Sergio Garcia became the fourth youngest champion in the history of the European Tour when he captured the Murphy’s Irish Open title by three strokes from Argentinian Angel Cabrera at Druids Glen.
The young Spaniard fired a wonderful seven under par 64 to claim his first professional win in his sixth tournament since he joined the paid ranks at the end of April.
Garcia finished with a 16 under par total of 268 while Cabrera did little wrong, shooting a 69 for 271. However on the day it was Garcia who fulfilled all the potential and predictions about a glittering future.
Tiger Woods required five tournaments to record his maiden victory. Garcia took one more, but there is little doubt that European golf has unearthed another rare gem - a polished diamond for one so young.
Garcia started the day two shots behind Cabrera but, assisted by some outrageous putting on the smooth Druids Glen greens, he had nosed in front by the ninth and never looked like relinquishing that lead.
He rolled in two monster efforts for birdies at the 12th and 13th and the title was effectively in Garcia’s eager grasp.
Dale Hayes remains the youngest winner at the age of 18 years and 290 days. Seve Ballesteros and Paul Way are just ahead of the young maestro, who is a new champion at the tender age of 19 years and 176 days.
A dynamic amateur, Garcia also promised to follow in the footsteps of Ballesteros and Jose Maria Olazabal. Within two months he has done that. The prospect of victory, far from intimidating him, positively filled him with an energy which the rest of the field could not match.
He said: “I was waiting for this moment. I said earlier in the year that with a good week I was able to win one tournament. Now my week has arrived. Here we are.”
Garcia won £166,657 – the biggest prize of his fledgling career – to secure a place in the Open Championship at Carnoustie as well as a two-year exemption on the European Tour.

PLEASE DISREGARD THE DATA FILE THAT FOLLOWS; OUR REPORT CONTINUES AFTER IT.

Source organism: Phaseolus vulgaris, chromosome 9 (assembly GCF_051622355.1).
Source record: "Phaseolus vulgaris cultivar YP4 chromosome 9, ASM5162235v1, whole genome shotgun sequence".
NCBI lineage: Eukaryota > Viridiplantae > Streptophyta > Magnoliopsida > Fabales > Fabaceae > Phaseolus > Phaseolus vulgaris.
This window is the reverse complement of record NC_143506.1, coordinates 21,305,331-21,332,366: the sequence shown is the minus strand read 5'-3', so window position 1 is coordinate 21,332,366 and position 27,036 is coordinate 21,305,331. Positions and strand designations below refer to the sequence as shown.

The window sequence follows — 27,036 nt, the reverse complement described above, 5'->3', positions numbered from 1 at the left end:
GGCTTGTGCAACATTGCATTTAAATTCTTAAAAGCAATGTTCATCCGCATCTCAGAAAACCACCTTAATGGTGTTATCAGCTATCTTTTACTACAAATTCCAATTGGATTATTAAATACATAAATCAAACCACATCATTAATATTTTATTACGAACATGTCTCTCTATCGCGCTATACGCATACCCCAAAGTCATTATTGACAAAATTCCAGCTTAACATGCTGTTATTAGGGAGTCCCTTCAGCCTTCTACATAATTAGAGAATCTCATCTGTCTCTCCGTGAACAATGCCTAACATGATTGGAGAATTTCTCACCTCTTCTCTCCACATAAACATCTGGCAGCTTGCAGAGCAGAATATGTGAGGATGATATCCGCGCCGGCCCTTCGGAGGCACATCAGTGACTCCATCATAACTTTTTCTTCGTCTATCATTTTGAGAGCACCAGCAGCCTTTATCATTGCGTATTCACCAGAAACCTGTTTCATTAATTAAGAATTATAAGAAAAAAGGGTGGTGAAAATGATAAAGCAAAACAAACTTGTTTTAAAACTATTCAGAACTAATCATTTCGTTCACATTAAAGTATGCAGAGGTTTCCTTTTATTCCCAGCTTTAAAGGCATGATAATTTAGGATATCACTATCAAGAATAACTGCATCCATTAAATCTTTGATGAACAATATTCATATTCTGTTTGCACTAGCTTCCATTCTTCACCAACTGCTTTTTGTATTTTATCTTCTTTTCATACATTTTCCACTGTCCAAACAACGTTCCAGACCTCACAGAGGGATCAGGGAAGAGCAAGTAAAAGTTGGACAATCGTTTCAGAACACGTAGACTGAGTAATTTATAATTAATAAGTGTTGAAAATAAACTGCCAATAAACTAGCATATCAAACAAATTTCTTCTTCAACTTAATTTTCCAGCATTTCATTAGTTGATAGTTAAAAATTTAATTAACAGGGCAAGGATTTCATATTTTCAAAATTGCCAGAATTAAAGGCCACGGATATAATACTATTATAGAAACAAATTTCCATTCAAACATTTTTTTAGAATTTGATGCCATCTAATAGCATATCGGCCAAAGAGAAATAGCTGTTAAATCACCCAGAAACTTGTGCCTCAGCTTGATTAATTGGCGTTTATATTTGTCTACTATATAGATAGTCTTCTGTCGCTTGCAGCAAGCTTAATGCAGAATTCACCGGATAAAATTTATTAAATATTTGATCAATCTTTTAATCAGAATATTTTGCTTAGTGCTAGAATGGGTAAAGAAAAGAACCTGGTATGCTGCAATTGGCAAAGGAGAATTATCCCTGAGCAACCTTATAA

In the space of a fortnight, the Tour has discovered two new and exciting talents in David Park of Wales and the Spanish sensation known all over the golfing world as ‘El Nino’.
Asked if he would hope to enjoy a career parallel to that of Ballesteros he laughed: “He’s been doing great things all his life. I also won at 19 but I have to do a lot of things to be like him. I am certainly going to try.”
Now the Ryder Cup comes into sharp focus for Garcia and he said: “On points? I still have to make more – I probably need to win one more. That is not a question for me. It is a question for Mark James. If he thinks I am good enough I will certainly go.
“If I can help the team I would love to play there but, you know, it is a long time until September, so we’ll see.”
Cabrera finished second for the second time this year while Jarrod Moseley of Australia proved his win in the Heineken Classic was no flash in the pan by shooting a 69 to take outright third place.
Lee Westwood showed a welcome return to form with a closing 68 marred by a double bogey at the 17th to finish tied for seventh with Colin Montgomerie (71) on 277.
However the last word was reserved for the Spanish. Miguel Angel Martin, a close friend of the new champion, equalled the course record with a nine under par 62.